|Durward Howes, publisher of a yearly volume, "America's Young Men', fathered the concept
for America's Ten Outstanding Young Men. Howes published in his books for 1934, 1935, and 1936, his
own selections for the twelve outstanding young men in America. In the 1937 volume, he cut the list from
twelve men to ten. It has remained that number to the present date.
In 1938, Howes gave Future Magazine, the former publication of The United States Junior Chamber,
the exclusive right to publish his selection. As the organization's president in 1930-31, Howes
felt that publishing this list would call attention to the important role of young men in the world
of the day. Through 1941, editors of Future Magazine selected the ten men with the assistance of Durward
Howes and other judges. Since 1942, a panel of distinguished judges has made the selection process.
With the inclusion of women members into the organization, The U.S. Junior Chamber changed the program's
name from Ten Outstanding Young Men of America to Ten Outstanding Young Americans in 1985. During the 1986
honors presentation, the first three women were honored at a historic ceremony celebrating the accomplishments
of extraordinary young people of both genders.
Progress towards a better world has been the central purpose in selecting the recipients for the award. Essential
to this purpose has been the axiom "progress is the servant of time", and the significance of a person's
life is clearly indicated by achievements made in his or her most useful years.
The men and women selected over the years have represented the cultural, economic, and personal progress of their
time. Many of the honorees have gone on to become well known to most Americans for their achievements. Others,
less famous, have nevertheless continued to serve mankind in a great variety of ways. Previously, these areas
of service were categorized into thirteen areas and are an integral part of the selection process. Starting in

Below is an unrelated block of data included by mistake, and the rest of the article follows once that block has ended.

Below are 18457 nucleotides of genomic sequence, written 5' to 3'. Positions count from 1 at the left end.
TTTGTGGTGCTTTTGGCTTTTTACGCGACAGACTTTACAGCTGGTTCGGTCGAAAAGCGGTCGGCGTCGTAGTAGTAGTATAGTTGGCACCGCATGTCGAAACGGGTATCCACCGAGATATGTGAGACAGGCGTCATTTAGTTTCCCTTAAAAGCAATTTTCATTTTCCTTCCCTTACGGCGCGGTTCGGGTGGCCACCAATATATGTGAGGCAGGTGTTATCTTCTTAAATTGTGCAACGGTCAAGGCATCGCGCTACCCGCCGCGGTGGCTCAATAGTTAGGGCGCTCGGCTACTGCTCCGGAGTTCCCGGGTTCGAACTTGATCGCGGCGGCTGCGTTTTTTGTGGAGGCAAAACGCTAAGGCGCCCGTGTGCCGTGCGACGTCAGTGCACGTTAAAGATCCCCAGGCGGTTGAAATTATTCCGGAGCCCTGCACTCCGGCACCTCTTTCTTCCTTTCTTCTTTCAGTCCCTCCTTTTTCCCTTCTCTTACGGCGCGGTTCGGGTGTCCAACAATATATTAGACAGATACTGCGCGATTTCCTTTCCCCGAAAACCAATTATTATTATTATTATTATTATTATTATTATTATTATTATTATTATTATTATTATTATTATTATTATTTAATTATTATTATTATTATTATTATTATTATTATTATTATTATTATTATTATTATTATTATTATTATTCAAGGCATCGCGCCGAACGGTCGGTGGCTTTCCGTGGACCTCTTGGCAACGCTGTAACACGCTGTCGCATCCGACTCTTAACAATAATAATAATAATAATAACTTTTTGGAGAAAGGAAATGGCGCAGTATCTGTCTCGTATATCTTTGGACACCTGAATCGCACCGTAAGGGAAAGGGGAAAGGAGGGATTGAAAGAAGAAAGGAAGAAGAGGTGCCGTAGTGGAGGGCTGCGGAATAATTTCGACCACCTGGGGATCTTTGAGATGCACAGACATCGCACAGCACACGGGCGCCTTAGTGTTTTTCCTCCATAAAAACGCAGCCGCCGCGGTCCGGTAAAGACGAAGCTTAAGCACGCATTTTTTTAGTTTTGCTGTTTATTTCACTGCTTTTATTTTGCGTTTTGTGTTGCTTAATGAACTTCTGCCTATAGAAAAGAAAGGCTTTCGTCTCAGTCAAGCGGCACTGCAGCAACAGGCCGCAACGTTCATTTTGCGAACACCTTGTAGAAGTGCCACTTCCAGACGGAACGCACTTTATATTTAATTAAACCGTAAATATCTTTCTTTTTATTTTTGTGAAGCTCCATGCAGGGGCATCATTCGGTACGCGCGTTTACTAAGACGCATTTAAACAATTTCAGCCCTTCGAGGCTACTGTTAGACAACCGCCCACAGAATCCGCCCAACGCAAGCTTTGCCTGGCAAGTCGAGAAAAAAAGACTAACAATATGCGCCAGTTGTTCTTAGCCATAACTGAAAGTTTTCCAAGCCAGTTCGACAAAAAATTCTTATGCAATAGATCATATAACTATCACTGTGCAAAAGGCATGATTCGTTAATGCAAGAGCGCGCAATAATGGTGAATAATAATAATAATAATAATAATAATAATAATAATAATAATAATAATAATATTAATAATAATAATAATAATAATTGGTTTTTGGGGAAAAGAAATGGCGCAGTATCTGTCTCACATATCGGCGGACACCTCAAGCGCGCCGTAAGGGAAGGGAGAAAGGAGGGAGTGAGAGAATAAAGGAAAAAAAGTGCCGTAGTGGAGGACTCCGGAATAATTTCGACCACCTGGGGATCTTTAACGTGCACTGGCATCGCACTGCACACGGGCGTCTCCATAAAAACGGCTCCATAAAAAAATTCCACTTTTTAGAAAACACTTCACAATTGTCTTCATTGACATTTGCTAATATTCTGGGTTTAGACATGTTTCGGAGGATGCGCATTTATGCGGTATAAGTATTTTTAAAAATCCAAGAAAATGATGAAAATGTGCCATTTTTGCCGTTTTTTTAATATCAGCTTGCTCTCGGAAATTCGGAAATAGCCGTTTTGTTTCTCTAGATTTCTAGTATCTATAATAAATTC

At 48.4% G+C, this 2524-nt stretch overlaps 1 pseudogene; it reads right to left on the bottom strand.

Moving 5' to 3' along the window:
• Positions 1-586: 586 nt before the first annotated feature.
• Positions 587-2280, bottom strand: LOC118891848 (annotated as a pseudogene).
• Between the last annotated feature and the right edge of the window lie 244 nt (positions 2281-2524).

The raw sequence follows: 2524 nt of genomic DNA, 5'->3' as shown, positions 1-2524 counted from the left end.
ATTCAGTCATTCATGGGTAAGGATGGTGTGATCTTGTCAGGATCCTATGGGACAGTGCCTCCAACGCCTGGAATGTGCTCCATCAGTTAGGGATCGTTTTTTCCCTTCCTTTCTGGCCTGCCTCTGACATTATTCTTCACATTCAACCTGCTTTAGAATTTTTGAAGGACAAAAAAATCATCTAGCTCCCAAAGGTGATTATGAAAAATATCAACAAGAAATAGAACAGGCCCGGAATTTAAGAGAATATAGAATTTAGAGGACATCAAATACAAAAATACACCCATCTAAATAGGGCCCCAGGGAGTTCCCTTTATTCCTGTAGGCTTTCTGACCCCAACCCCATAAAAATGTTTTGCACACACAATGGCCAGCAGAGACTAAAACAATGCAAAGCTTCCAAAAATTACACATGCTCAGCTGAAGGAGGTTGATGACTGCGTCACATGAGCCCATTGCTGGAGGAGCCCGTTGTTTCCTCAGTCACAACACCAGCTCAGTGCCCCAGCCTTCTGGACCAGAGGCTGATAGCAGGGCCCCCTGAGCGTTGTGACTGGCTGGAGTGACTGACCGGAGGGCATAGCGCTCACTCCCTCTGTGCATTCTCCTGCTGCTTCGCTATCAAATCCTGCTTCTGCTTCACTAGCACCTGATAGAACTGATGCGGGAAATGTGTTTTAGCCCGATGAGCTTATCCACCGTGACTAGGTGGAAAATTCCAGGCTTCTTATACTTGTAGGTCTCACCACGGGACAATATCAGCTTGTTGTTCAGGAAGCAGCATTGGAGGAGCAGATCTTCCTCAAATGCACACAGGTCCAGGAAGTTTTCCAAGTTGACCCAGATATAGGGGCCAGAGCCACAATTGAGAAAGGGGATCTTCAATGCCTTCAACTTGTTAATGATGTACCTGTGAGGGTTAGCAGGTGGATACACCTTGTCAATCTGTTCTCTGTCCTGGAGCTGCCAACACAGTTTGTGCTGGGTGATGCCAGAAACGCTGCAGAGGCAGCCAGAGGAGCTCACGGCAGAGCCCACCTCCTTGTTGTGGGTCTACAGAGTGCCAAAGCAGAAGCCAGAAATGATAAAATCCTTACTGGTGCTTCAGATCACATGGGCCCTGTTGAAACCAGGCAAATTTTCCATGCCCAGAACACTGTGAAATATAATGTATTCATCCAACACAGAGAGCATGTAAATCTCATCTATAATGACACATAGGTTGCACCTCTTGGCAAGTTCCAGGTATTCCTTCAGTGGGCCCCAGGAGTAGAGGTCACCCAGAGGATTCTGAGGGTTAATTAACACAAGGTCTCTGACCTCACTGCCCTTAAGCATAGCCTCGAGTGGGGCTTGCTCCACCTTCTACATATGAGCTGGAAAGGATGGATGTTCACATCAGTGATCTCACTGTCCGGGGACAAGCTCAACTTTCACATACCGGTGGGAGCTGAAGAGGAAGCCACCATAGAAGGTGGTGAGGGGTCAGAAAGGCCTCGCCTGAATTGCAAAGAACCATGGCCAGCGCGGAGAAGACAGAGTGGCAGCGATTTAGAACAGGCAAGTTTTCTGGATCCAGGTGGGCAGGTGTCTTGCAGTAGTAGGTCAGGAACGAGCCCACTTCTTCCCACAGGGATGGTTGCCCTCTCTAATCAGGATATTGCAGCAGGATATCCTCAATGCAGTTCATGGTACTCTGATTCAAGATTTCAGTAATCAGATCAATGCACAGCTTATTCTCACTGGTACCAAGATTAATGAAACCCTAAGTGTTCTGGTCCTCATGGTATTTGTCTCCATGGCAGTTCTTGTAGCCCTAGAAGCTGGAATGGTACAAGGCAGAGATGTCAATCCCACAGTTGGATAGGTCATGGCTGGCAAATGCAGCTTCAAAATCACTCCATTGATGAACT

2012, those categories were reduced to ten. Each honoree is selected for this prestigious award on the basis of
achievement or contribution in one of these areas:
- Business, economic, and/or entrepreneurial accomplishment
- Political, legal, and/or governmental affairs
- Academic leadership and/or accomplishment
- Cultural achievement
- Moral and/or environmental leadership
- Contribution to children, world peace, and/or human rights
- Humanitarian and/or voluntary leadership
- Scientific and/or technological development
- Personal improvement and/or accomplishment
- Medical innovation
Also, in determining the recipients of the prestigious recognition, the judges also give consideration to each nominee's adherence to the principles embodied in the Jaycee Creed.
Currently, candidates must be United States citizens, age 18 through 40, who exemplify the Jaycee Creed and dedication to a better nation. Thousands of nomination forms have been distributed each year before judging panels that reduce the field to 20 semi-finalists. The semi-finalists are then sent to finalist judges who independently rank their top 10 selections. Based on the rankings during the final judging process, 10 individuals are selected as the TOYA honorees.
In the future, the human qualities we consider outstanding may well change to meet different challenges and priorities of a new age. But two beliefs set forth in the Jaycee Creed will always serve as the foundation for what constitutes human worth. Jaycees believe: "That Earth's great treasure lies in human personality, and that service to humanity is the best work of life."
Arthur M. Kraft (Class of 1954) designed the Silver Hands trophy each Honoree receives. The inscription on its base reads, "The hope of mankind lies in the hands of youth and action." Each Honoree has shown a commitment to that hope, reminding all Americans that no problem is too difficult when handled with grace, ingenuity, courage, and determination. The trophy is named the JAYSON, an acronym standing for "Jaycees: Active Youth Serving Our Nation." Each one weighs 11.5 lbs and is constructed of a marble base with nickel-plated hands.
In addition to the beautifully designed trophy, each Honoree is presented with a certificate to be displayed prominently in their home or work space. They are also presented a lapel pin that was specially designed and crafted by Erffmeyer & Son Company, Inc. out of Milwaukee, Wisconsin. The pin features the TOYA emblem surrounded by ten black onyx stones and is similar to the traditional Jaycee national officer pins. Both the certificate and pin is presented to each of the honorees during a private event the day of the public presentation.